One of the most celebrated artists of his generation, Chuck Close (1940–2021) defined the language of portraiture. Since the 1960s, Close concentrated solely on the human face in both painting and photography, often taking his family and friends as models. These monumental, classical works are bold in their simplicity as well as intangible, since the construction of the images makes them appear as if viewed through a thick layer of glass or as if a reflection, rippling on the surface of water. In this way, the subjects of his paintings can seem like apparitions, dissolving and resolving when viewed from different distances.
Although Close employed various painterly styles throughout his career, including an intense neo-realism in the 1970s and a shadowy Pointillism in the 1980s, he is perhaps best known for his later works which are made up from a fragile grid set on the diagonal. Close’s paintings are all-over images where the background of the picture – the negative space – is as important as the subject itself and one cannot exist without the other. Similarly, in Close’s daguerreotype photographs, the background defines the limit of the image plane as well as the outline of the subject, with the inky pitch-black setting off the lighter, reflections on the subject’s face.
Close’s method of painting was always indexical, an incremental process whereby associative colours and shapes built up a pictorial syntax and a recognisable figurative whole. Warm colours are set against cold, circles against squares and the organising principles of the grid are constantly broken by minute areas of expressive abstraction.
Chuck Close was born in 1940 in Monroe, Washington and died in New York in 2021. He exhibited extensively throughout his life, including solo exhibitions at Ravenna City Art Museum, Ravenna (2019–20); Parrish Art Museum, Southhampton, New York touring to NSU Art Museum Fort Lauderdale, Florida, Pennsylvania Academy of Fine Arts, Philadelphia and other venues (2015–17); White Cube, London touring to The State Hermitage Museum, Saint Petersburg (2007–08); Museo Nacional Centro de Arte Reina Sofia, Madrid touring to Ludwig Forum für Internationale Kunst, Aachen, Germany (2007); Aperture Foundation, New York touring to Art Gallery of Ontario, Toronto, Austin Museum of Art, Texas and other venues (2006–13); Walker Art Center, Minneapolis touring to San Francisco Museum of Modern Art, High Museum of Art, Atlanta, Georgia and Albright-Knox Art Gallery, Buffalo, New York (2005–06); Blaffer Gallery, University of Houston, Texas touring to The Metropolitan Museum of Art, New York, Miami Art Museum, Museum der Moderne, Salzburg, Austria, White Cube, London, Museum of Contemporary Art Sydney and other venues (2003–16); and The Museum of Modern Art, New York touring to Museum of Contemporary Art Chicago, Hirshhorn Museum and Sculpture Garden, Washington, DC, Seattle Art Museum, Washington and The Hayward Gallery, London (1998–99).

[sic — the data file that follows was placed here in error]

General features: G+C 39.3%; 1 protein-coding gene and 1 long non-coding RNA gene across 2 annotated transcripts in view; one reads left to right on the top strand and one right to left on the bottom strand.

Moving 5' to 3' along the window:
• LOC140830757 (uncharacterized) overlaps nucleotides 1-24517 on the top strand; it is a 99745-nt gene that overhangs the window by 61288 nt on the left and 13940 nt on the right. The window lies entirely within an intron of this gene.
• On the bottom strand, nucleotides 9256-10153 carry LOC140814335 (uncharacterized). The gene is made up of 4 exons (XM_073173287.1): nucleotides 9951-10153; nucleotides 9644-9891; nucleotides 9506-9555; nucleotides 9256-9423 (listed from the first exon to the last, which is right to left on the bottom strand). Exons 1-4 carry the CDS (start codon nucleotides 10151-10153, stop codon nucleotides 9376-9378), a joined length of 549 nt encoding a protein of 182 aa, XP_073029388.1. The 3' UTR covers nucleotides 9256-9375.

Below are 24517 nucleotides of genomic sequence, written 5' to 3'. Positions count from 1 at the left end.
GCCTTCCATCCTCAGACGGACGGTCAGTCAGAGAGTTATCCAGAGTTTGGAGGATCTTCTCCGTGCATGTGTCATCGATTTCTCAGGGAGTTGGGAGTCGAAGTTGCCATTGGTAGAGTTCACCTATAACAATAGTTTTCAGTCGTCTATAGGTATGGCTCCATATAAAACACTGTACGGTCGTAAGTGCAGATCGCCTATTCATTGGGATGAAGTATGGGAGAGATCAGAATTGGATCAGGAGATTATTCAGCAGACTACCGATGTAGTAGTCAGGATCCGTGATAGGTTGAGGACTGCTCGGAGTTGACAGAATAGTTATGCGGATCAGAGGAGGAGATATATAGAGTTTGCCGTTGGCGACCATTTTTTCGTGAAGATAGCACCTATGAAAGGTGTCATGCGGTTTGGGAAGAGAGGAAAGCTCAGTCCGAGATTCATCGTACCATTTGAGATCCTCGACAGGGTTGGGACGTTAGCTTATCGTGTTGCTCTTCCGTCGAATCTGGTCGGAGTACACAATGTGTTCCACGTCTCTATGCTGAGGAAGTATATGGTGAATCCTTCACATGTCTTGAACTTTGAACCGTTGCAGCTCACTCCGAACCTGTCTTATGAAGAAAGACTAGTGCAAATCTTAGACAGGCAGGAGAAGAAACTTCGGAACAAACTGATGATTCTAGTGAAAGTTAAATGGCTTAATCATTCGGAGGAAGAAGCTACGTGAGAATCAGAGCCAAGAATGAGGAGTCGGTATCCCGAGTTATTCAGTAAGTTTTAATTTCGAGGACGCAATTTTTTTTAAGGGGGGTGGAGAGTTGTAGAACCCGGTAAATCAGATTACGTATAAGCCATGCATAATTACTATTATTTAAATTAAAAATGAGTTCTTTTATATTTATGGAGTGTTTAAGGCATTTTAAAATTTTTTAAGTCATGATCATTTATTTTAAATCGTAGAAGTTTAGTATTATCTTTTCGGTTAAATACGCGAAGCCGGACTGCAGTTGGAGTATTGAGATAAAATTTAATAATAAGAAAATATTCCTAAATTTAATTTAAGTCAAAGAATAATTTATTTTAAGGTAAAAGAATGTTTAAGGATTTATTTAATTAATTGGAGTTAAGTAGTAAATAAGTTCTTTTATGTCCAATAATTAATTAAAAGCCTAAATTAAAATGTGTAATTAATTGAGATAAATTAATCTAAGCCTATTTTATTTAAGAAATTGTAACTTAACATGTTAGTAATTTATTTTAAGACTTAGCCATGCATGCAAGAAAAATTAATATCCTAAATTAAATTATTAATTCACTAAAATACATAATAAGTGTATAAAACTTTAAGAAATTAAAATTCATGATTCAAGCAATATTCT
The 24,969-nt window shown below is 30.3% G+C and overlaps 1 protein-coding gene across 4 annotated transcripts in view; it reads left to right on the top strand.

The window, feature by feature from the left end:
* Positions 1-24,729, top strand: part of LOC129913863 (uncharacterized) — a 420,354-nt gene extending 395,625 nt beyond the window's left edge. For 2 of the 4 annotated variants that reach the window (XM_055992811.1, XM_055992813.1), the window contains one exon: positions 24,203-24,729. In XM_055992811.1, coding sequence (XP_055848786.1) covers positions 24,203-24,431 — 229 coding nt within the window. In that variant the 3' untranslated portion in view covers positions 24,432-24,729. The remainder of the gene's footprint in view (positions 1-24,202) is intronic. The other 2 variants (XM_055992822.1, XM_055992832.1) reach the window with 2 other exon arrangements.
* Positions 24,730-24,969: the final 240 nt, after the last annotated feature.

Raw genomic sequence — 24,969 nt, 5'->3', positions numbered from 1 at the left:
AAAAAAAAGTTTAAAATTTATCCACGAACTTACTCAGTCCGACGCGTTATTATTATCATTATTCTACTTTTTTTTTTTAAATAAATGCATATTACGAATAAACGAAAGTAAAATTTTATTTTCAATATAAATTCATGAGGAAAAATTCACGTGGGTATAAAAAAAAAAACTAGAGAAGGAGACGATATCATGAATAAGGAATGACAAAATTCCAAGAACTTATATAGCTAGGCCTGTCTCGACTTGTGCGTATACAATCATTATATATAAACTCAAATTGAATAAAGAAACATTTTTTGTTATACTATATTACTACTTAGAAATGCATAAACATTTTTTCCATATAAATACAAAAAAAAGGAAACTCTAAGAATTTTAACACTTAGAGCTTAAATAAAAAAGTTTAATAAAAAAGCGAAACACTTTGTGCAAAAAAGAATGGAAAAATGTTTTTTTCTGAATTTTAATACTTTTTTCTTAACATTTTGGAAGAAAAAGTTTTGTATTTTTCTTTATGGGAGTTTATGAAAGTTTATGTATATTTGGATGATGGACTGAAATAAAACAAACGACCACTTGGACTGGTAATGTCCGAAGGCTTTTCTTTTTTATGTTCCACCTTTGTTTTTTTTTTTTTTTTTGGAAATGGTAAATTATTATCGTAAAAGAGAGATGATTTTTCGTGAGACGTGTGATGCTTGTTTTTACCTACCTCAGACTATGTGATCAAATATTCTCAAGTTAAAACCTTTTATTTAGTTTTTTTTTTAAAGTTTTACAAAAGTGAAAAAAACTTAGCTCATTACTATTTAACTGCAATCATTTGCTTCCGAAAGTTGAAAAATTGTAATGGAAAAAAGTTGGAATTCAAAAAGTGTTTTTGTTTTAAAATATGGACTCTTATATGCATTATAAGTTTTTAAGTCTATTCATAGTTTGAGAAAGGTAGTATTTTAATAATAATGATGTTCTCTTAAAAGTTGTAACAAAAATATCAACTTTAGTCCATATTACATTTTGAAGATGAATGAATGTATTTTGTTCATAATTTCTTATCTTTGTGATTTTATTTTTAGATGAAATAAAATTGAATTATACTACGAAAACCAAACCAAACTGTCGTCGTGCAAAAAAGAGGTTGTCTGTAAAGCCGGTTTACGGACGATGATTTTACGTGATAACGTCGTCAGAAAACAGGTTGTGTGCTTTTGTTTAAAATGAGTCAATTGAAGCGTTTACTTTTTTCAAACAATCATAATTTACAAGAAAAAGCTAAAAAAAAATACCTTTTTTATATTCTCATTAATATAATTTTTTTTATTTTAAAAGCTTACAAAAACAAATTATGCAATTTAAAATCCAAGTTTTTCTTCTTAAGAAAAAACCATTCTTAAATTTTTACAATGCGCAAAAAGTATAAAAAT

Selected group exhibitions include The National Gallery, London (2018); Whitney Museum of American Art, New York (2017); 50th Venice Biennale (2003); 46th Venice Biennale (1995); 45th Venice Biennale (1993); Carnegie International, Pittsburgh (1995 and 1996); Whitney Biennale, New York (1991); Documenta 6, Kassel, Germany (1977); and Documenta 5, Kassel, Germany (1972).